Supposedly the following proves the sum of the first-$n$-squares formula given the sum of the first $n$ numbers formula, but I don't understand it.

Enter image description here

Peter Mortensen
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4 Answers4


The first row of the first triangle is $1 = 1^2$, the second row sums to $2 + 2 = 2^2$, the third row sums to $3 + 3 + 3 = 3^2$ and so on. That means that the sum of the numbers in the triangle is $1^2 + 2^2 + 3^2 + \dots + n^2$. Now, the second and third triangles are the same, so the left-hand side is $3(1^2 + 2^2 + \dots + n^2)$.

On the other hand, each of the numbers in the right-hand side triangle is $(2n+1)$, and there are $\frac{n(n+1)}{2}$ of them.

The picture shows why the two are equal, so we get $3(1^2 + 2^2 + \dots +n^2) = (2n+1)\frac{n(n+1)}{2}$, which becomes the formula $1^2 + 2^2 + \dots + n^2 = \frac{n(n+1)(2n+1)}{6}$.

Michael Biro
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    Don't have pen and paper in hand, but do you think using four tetrahedrons would give formula of sum of cubed numbers? – Taozi Nov 15 '16 at 06:37
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    @Taozi: Offhand, it seems to me that to get a sum of cubes you need a square pyramid, not a tetrahedron. And since it's less symmetric you're more limited in the manipulations you can do. But there are other visual proofs for sum of cubes, e.g. https://en.wikipedia.org/wiki/Squared_triangular_number#/media/File:Nicomachus_theorem_3D.svg. – Meni Rosenfeld Nov 15 '16 at 09:42
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    The second and third triangles are the same as the first upon rotation by 120 degrees. This is a way cool demonstration! – richard1941 Nov 15 '16 at 17:54
  • @Taozi With four tetrahedra, each with $1$ at one vertex and $n$ at all $n(n+1)/2$ points on the opposite face, you would have $\binom n3$ points each containing the sum $3n+1$, so $\binom n3 (3n+1)=4\sum_{k=1}^n \frac12(k^3+k^2)=2\sum_{k=1}^n k^3+2\sum_{k=1}^n k^2$. Since we know $\sum_{k=1}^n k^2$ we could get $\sum_{k=1}^n k^3$ from this. Alternatively, in addition to the four tetrahedra labeled $1$ to $n$ along each edge, add four more tetrahedra labeled $2$ to $n$ along each edge so that the numbers in all tetrahedra add to $\sum_{k=1}^n k^3$. – David K Nov 27 '16 at 21:52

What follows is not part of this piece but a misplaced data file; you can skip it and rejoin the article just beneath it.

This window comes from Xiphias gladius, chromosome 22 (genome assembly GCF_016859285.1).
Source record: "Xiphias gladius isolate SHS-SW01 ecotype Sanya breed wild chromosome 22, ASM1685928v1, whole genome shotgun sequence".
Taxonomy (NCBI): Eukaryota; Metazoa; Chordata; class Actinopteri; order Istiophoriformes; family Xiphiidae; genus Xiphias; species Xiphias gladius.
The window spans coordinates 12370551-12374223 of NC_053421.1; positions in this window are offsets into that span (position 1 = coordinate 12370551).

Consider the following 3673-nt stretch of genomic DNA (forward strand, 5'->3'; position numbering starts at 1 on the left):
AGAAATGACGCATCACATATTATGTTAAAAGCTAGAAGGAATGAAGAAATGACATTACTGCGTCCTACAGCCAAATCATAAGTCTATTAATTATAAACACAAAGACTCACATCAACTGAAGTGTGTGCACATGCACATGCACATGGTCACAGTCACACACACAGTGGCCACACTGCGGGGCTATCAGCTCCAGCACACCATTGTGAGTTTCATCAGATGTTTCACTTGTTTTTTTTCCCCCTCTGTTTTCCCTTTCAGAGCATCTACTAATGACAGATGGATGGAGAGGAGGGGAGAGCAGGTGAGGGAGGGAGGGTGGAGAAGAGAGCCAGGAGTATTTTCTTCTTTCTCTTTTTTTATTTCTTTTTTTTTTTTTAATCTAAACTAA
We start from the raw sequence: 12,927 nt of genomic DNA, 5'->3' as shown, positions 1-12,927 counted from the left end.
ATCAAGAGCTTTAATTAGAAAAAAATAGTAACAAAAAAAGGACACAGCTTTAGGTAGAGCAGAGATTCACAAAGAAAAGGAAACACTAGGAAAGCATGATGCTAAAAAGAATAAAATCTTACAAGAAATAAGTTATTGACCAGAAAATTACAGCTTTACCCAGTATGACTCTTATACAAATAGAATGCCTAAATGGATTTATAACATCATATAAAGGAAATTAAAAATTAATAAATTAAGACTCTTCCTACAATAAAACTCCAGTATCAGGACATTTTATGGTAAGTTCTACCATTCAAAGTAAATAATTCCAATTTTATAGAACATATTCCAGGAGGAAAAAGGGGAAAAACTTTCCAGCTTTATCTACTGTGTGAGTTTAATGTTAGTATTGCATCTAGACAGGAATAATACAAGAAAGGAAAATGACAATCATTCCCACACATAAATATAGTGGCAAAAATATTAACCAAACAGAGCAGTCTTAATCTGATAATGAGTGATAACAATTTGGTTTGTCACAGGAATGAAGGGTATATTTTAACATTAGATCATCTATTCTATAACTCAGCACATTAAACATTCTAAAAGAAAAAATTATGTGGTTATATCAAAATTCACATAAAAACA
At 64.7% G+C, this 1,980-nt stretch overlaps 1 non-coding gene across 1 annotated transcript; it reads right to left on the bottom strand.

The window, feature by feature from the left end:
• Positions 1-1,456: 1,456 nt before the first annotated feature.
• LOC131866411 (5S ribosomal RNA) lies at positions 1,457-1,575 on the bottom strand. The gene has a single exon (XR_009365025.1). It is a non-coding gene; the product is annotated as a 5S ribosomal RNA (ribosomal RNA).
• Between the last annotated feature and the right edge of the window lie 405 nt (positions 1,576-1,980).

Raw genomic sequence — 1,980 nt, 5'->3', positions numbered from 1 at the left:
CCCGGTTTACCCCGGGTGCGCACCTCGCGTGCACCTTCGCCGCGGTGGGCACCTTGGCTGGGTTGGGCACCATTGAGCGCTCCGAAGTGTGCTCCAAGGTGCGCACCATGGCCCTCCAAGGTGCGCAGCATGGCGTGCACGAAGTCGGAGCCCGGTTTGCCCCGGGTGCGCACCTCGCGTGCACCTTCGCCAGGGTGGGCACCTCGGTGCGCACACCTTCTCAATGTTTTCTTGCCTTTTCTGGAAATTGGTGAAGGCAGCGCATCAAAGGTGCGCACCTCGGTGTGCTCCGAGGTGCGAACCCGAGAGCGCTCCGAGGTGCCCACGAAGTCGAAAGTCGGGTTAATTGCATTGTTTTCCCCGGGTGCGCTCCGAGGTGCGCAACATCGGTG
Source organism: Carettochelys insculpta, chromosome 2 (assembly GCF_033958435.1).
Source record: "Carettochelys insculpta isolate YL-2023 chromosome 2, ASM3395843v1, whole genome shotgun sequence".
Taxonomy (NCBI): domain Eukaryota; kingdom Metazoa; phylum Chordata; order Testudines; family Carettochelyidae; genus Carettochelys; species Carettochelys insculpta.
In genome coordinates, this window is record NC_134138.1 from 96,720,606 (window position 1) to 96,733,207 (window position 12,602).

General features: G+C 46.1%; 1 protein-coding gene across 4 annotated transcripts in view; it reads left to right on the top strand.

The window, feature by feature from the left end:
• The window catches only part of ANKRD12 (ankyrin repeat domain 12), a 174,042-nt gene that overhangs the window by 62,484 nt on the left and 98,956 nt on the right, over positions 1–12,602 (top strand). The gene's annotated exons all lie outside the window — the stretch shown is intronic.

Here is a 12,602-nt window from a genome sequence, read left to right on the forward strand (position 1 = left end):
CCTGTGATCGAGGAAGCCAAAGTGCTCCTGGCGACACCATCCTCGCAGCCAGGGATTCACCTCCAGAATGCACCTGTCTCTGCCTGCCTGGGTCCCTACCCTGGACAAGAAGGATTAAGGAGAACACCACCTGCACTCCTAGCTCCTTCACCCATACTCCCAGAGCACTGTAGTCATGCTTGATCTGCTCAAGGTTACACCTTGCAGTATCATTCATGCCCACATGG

That first triangle is the sum of one $1$, two $2$s, three $3$s, and so on. That's equivalent to $1^2+2^2+\dots +n^2$.

The second triangle is just a $120^\circ$ counterclockwise rotation of the first triangle.

The third triangle is a $120^\circ$ clockwise rotation of the first triangle.

Now, note that the top numbers sum to $2n+1$. And the numbers directly below and to the left of each of the top numbers. And pretty much every single group of three numbers corresponding to the same position on the triangles.

So the RHS is just one $2n+1$, then two $2n+1$s, then three, and so on up to $n$. So the RHS is really $\frac{n(n+1)}{2}(2n+1)$ because of the triangular number formula.

This means that $3(1^2+2^2+\dots +n^2)=\frac{n(n+1)(2n+1)}{2}$, so $\boxed{1^2+2^2+\dots+n^2=\frac{n(n+1)(2n+1)}{6}}.$

Edit: Beaten to it :P

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Each entry in the final triangle is the sum of the corresponding entries in the first three triangles. Each triangle has


entries, so the sum of all of the entries in the final triangle is


The entries in each of the first three triangles sum to

$$1\cdot1+2\cdot2+3\cdot3+\ldots+n\cdot n=\sum_{k=1}^nk^2\;,\tag{1}$$

where each term on the lefthand side of $(1)$ is the sum of the entries in one row of the triangle. Thus, the whole picture says that


and dividing through by $3$ yields the usual summation formula.

Brian M. Scott
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I don't need any votes for my answer, but for a different way to look at it, you can check http://www.maa.org/sites/default/files/Siu15722.pdf

Kirthi Raman
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